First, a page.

Two more days after that, Mom sighed and told me, “Avery, you need to go find your sister.”

Read the rest of “Shine,” here.

New Voices – Fiction by New Writers

Our New Voices section is the best place to find stories from talented up-and-coming authors. Each month new pieces are added to our growing archive, which offers hundreds of online stories for free. It’s a great way to introduce yourself to new writers and to see the kind of work we publish. Below we’ve listed a few of our favorite stories from the archive.

To access our full New Voices library, follow the link.


wham teaser

life after teaserkimzey-teas

New Voices: “Midlife Crisis” by Angie Pelekidis

New Voices author, Angie Pelekidis takes a look at life through an interesting lens. In “Midlife Crisis” a man begins wearing diapers. It’s an absurd notion that carries this story, which is about bodies and how they fail us, the fear of mortality, and the state of infancy, through to a powerful conclusion.


Midlife Crisis

by Angie Pelekidis

One day, Anne’s husband, Dan, decides to start wearing diapers. He is forty-nine years old and has never had any incontinence issues, or signs of incipient senility. His father, however, died five months earlier, not long after suffering a super-nova stroke that obliterated a large section of his brain. Dan Sr. spent the last few weeks of his life in a hospital bed, diaper-clad, minus his dentures. His nourishment was dumped directly into his stomach through a plastic umbilical cord attached to an upside-down bottle at the head of his bed. He lost the ability to speak and could only repeat the same sound over and over again: “Va va va.” Questions like “Are you comfortable? Do you want another blanket? Shall I close the curtains for you? How about some TV?” all received the same response. Dan’s mother was also nearly speechless during those weeks. She spent hours at the hospital, holding her husband’s hand and staring at what he had become.

In bed, Anne watches Dan pull on his trousers over an adult diaper, so unlike the bulky ones she used twenty-plus years ago when her son and daughter were infants. “What are you doing?”

“This?” he says, gesturing toward his groin. He shrugs. “It’s just easier. I’m so busy at the firm. This way I don’t even have to leave my desk.”

“You’re not actually going to use it?”

“Sure. Why not?”

“What will your staff think?”

“They won’t even notice. See.” He turns around to show her his rear, and sure enough, there’s barely any sign of the diaper beneath his pants.

Dan leaves for work, and Anne would like to go back to sleep for a few hours until eight or nine, but she can’t because her brain is circling around her husband’s actions like a cat trying to kill a snake. Should she talk to somebody about Dan? No, she doesn’t want to worry the kids. And telling her friends is out of the question. She can imagine their faces, how odd, repulsive or, even worse, funny they’d find his behavior. It’s just a tardy manifestation of his grief over his dad, she thinks. The compassionate thing to do is humor him until it passes.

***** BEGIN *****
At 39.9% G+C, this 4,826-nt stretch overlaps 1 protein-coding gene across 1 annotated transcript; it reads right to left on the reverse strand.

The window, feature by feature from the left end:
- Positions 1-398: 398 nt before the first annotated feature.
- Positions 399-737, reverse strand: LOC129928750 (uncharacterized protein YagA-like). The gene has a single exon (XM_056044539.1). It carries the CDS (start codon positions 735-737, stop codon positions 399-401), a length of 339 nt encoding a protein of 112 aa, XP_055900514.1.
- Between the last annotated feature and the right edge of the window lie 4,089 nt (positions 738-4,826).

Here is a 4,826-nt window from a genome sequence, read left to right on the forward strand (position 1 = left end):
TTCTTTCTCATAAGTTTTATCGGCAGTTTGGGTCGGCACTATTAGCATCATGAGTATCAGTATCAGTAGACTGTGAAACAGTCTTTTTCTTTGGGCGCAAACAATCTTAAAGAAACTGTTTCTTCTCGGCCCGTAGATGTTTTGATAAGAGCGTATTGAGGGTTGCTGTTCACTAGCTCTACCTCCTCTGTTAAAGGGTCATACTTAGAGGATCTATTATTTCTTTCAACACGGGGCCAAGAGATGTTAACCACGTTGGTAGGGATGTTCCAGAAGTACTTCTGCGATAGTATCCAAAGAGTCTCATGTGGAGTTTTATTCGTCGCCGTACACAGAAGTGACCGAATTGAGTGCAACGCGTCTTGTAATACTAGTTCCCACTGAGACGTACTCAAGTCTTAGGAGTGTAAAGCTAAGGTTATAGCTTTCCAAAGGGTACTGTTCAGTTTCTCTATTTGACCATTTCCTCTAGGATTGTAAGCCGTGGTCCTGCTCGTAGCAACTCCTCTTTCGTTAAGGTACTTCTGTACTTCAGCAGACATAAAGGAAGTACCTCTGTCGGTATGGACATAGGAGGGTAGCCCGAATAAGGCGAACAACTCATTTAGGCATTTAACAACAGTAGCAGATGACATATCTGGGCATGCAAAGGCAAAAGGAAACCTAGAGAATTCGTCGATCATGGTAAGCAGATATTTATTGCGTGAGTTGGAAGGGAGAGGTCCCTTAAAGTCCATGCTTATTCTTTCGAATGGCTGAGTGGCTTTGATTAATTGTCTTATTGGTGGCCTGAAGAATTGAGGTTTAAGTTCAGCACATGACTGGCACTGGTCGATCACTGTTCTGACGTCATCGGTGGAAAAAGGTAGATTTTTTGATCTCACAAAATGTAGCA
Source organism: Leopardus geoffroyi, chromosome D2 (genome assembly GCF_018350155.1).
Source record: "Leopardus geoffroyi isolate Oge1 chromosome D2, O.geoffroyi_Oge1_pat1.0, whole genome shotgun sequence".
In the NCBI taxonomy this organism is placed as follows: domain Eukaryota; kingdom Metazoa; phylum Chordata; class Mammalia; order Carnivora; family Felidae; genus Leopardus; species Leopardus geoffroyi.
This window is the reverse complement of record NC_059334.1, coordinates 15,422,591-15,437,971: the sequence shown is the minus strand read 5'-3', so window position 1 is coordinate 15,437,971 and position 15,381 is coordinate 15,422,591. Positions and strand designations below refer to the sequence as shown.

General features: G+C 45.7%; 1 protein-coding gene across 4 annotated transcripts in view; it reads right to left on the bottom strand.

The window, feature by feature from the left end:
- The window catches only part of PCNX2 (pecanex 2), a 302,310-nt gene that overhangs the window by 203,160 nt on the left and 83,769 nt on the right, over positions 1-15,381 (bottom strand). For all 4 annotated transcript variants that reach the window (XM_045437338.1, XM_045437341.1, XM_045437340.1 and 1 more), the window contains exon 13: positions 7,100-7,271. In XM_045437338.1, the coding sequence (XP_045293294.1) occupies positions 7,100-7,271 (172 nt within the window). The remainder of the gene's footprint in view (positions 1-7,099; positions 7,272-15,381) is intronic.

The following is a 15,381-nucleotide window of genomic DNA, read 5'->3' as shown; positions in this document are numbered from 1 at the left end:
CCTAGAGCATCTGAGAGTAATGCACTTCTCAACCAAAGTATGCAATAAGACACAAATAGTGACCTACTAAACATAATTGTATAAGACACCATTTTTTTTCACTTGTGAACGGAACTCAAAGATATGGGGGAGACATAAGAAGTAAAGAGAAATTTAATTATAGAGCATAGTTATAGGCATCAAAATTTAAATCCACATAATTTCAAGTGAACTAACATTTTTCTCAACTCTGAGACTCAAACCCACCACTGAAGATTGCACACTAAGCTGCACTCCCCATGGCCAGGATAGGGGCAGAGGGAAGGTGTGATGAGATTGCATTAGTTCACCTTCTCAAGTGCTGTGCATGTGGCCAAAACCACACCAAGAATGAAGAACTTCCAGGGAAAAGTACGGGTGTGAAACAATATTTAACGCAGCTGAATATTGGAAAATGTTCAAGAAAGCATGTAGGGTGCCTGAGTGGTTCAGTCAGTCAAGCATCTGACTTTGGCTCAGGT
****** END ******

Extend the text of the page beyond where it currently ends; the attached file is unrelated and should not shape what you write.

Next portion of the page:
To read the rest of “Midlife Crisis” click, here.

Masters Review Submission Categories

Currently, both our submission categories are open. Find out a little more about our published anthology and our newest category, New Voices, outlined below.


The Masters Review Anthology

Submissions for our printed anthology, The Masters Review, are now open. Each year we produce a collection of stories written by students in MA, MFA, and PhD creative writing programs. Out of thousands of submissions we select ten for publication. Those ten stories will be chosen by our guest judge, AM Homes, who will select the top ten from our shortlist. This year we hope to expose progressive, diverse, and well-crafted fiction and narrative nonfiction from across the country.

Submissions for this category are currently open. We only accept original works of fiction or narrative nonfiction under 7000 words, and only from writers currently enrolled in an MA, MFA, or PhD creative writing program. We do accept simultaneous and multiple submissions, but please let us know if your work has been picked up elsewhere. To familiarize yourself with the work we like to publish, copies of last year’s book are available here.

Submissions can be made, through our online submissions manager, here.


19th century engraving of a wooly mammoth

New Voices

New Voices is our newest submission category and is open to any writer who has not published a novel-length work. This category is designed to showcase the many talented writers who are not pursuing their MFA, or who have already earned a creative-writing degree. While our printed anthology tends to focus on literary fiction, our New Voices category is open to writers of all styles and genres. We simply want to showcase new and talented work. With that said, our quality standard is very high so we ask that you only send us your best.

New Voices is open all year, and will only be published online. We ask you keep submissions in this category below 5,000 words. In order to submit, please send your original work to: contact (at) mastersreview (dot) com, with a cover letter introducing yourself and your story.